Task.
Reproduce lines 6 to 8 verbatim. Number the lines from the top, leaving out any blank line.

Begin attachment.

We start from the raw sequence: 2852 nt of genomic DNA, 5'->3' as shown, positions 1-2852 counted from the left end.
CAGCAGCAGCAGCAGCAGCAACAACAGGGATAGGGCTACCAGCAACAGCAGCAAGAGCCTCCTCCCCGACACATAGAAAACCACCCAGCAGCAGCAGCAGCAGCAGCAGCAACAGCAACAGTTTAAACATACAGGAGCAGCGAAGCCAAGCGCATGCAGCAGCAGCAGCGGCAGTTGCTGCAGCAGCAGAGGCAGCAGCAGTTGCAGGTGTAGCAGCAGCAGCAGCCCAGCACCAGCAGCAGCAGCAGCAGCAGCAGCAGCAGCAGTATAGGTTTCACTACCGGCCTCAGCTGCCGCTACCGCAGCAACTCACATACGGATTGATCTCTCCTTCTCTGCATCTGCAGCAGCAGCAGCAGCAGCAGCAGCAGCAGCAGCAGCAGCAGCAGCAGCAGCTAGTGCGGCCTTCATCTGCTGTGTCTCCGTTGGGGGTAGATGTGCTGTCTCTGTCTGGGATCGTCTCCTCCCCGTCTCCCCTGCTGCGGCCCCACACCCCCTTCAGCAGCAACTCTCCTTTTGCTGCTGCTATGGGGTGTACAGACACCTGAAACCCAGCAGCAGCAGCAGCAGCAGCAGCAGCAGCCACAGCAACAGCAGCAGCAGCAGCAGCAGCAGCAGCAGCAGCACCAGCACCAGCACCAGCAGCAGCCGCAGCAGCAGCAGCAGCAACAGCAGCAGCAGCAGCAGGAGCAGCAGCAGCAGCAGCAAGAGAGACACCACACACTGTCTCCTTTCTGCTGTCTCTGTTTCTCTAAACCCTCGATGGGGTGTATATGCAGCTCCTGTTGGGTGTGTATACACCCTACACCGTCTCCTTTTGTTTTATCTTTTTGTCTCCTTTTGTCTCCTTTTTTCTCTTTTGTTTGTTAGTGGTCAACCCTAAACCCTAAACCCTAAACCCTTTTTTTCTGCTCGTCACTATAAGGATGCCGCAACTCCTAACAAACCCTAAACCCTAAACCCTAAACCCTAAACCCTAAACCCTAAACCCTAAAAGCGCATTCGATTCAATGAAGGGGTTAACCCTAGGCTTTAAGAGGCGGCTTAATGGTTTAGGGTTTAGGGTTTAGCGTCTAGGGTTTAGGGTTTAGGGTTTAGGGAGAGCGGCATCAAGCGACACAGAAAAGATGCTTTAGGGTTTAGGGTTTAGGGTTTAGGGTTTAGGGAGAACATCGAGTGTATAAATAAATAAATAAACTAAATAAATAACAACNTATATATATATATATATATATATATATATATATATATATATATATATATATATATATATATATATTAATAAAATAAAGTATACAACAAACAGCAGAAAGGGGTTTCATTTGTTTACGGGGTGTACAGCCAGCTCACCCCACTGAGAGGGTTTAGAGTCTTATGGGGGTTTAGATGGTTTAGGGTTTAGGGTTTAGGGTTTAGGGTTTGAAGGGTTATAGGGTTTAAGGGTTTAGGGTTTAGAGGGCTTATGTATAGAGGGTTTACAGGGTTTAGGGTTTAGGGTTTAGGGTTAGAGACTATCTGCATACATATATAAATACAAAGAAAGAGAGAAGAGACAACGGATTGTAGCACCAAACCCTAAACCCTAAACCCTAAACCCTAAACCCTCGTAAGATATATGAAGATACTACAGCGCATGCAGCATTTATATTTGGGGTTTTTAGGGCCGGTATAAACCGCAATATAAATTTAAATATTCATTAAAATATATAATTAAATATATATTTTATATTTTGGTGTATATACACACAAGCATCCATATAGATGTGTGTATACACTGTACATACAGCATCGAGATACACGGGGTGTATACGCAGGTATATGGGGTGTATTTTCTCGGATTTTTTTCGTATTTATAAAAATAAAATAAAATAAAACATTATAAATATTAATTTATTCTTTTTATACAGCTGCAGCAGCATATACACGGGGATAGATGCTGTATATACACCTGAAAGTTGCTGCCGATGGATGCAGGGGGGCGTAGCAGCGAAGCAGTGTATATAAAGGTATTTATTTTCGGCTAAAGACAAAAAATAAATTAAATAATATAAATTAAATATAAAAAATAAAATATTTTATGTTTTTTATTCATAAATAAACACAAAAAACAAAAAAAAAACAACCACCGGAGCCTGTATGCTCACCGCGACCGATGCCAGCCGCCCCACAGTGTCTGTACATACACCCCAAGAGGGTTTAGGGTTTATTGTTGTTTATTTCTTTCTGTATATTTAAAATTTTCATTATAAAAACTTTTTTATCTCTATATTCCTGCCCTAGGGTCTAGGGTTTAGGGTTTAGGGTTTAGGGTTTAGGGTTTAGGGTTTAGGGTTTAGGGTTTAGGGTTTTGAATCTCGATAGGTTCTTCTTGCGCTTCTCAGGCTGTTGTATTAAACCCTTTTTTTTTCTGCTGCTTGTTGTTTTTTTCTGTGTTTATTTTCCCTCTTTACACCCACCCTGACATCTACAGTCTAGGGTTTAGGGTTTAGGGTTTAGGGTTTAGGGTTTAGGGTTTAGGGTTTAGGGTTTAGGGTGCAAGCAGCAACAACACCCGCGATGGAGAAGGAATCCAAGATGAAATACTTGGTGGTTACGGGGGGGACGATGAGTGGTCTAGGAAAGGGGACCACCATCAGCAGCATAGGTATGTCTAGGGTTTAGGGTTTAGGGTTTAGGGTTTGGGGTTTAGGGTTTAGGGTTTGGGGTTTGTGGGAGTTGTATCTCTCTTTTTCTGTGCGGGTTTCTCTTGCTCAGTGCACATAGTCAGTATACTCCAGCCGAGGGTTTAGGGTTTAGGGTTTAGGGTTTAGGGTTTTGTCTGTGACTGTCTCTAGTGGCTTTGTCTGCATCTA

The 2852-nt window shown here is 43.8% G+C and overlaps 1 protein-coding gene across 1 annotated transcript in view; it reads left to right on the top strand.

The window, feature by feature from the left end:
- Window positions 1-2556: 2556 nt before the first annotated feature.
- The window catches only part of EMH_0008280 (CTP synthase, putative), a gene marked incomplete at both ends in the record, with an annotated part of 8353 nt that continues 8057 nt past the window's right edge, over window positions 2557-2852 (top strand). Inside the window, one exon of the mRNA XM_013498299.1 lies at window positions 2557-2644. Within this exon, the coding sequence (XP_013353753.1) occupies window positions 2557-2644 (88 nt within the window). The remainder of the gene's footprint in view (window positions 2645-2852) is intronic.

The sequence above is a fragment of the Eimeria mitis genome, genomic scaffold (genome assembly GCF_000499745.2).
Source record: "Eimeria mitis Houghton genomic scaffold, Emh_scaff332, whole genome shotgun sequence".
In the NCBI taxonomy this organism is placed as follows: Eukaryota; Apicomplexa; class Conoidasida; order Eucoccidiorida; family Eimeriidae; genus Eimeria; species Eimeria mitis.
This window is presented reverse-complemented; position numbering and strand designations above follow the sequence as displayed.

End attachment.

- The window catches only part of EMH_0008280 (CTP synthase, putative), a gene marked incomplete at both ends in the record, with an annotated part of 8353 nt that continues 8057 nt past the window's right edge, over window positions 2557-2852 (top strand). Inside the window, one exon of the mRNA XM_013498299.1 lies at window positions 2557-2644. Within this exon, the coding sequence (XP_013353753.1) occupies window positions 2557-2644 (88 nt within the window). The remainder of the gene's footprint in view (window positions 2645-2852) is intronic.

The sequence above is a fragment of the Eimeria mitis genome, genomic scaffold (genome assembly GCF_000499745.2).
Source record: "Eimeria mitis Houghton genomic scaffold, Emh_scaff332, whole genome shotgun sequence".